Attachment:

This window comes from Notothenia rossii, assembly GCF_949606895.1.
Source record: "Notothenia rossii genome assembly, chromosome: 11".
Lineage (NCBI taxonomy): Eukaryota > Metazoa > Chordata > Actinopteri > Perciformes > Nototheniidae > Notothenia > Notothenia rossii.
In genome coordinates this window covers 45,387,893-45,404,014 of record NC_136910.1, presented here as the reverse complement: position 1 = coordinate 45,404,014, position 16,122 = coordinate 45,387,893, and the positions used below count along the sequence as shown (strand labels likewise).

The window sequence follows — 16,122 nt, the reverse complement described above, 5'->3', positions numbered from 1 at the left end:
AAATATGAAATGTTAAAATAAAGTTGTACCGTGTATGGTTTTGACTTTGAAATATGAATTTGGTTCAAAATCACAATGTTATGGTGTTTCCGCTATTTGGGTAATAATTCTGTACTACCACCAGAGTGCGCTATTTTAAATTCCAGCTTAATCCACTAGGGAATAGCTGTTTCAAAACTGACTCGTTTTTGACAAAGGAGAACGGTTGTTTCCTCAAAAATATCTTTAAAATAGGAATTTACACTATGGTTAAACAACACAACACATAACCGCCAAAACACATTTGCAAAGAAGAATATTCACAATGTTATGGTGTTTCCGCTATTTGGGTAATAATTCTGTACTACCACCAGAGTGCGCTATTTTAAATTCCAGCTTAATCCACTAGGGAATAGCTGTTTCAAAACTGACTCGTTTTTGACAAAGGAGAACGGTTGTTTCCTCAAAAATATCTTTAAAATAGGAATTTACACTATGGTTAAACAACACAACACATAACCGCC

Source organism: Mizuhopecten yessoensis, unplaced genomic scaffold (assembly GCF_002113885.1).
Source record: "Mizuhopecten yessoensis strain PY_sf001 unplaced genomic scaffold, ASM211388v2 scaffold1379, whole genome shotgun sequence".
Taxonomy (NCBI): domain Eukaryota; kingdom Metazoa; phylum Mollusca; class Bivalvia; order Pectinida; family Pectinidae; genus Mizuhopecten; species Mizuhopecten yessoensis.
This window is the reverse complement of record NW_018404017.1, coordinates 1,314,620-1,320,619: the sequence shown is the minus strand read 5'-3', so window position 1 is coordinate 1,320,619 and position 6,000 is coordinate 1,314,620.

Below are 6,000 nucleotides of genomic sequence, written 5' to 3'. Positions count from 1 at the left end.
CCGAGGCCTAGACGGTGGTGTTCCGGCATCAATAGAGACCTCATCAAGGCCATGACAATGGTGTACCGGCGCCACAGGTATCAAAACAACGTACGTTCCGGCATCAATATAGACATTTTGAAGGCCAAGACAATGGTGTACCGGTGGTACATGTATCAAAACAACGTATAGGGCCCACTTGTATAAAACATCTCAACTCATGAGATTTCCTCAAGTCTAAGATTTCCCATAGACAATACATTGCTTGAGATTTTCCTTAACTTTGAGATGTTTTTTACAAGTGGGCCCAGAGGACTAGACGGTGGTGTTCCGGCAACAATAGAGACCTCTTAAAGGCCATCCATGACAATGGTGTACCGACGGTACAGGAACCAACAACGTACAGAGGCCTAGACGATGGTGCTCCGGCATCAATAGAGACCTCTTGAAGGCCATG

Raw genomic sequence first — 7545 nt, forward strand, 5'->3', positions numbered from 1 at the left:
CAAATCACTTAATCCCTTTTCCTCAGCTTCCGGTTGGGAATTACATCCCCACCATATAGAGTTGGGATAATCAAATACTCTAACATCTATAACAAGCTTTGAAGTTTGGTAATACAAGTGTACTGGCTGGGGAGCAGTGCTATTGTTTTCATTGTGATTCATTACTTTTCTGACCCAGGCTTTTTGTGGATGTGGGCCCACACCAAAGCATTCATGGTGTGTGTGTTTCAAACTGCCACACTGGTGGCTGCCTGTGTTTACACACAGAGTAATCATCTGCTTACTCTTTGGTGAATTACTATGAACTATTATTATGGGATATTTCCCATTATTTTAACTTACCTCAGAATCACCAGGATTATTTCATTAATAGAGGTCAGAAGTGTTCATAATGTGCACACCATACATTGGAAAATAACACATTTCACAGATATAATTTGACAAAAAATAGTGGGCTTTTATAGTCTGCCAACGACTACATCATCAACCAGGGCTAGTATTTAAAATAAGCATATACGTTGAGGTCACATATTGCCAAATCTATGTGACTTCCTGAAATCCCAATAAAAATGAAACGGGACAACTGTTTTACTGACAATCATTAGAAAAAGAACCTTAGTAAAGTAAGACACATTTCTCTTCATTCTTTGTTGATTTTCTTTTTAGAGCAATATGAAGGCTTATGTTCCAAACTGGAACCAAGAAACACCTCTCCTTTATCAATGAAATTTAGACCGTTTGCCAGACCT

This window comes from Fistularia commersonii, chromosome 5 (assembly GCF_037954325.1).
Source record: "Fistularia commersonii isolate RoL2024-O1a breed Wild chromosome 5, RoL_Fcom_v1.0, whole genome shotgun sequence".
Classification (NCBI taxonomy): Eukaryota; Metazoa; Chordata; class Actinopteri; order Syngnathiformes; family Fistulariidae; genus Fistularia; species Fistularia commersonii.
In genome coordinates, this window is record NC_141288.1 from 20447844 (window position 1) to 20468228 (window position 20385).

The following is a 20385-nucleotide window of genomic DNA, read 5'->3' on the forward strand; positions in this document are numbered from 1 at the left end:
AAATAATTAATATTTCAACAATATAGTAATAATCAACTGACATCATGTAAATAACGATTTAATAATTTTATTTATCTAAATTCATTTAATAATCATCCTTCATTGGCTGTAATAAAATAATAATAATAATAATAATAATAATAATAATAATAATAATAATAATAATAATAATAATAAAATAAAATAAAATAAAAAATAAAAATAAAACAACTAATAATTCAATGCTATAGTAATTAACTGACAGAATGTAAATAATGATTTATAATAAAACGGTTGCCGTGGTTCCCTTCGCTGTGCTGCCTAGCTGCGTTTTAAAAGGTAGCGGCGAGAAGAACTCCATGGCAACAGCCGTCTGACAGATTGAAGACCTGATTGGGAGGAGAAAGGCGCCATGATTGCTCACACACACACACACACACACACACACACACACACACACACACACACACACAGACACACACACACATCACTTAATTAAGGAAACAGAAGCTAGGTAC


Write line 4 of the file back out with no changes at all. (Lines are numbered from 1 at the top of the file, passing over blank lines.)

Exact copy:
In genome coordinates this window covers 45,387,893-45,404,014 of record NC_136910.1, presented here as the reverse complement: position 1 = coordinate 45,404,014, position 16,122 = coordinate 45,387,893, and the positions used below count along the sequence as shown (strand labels likewise).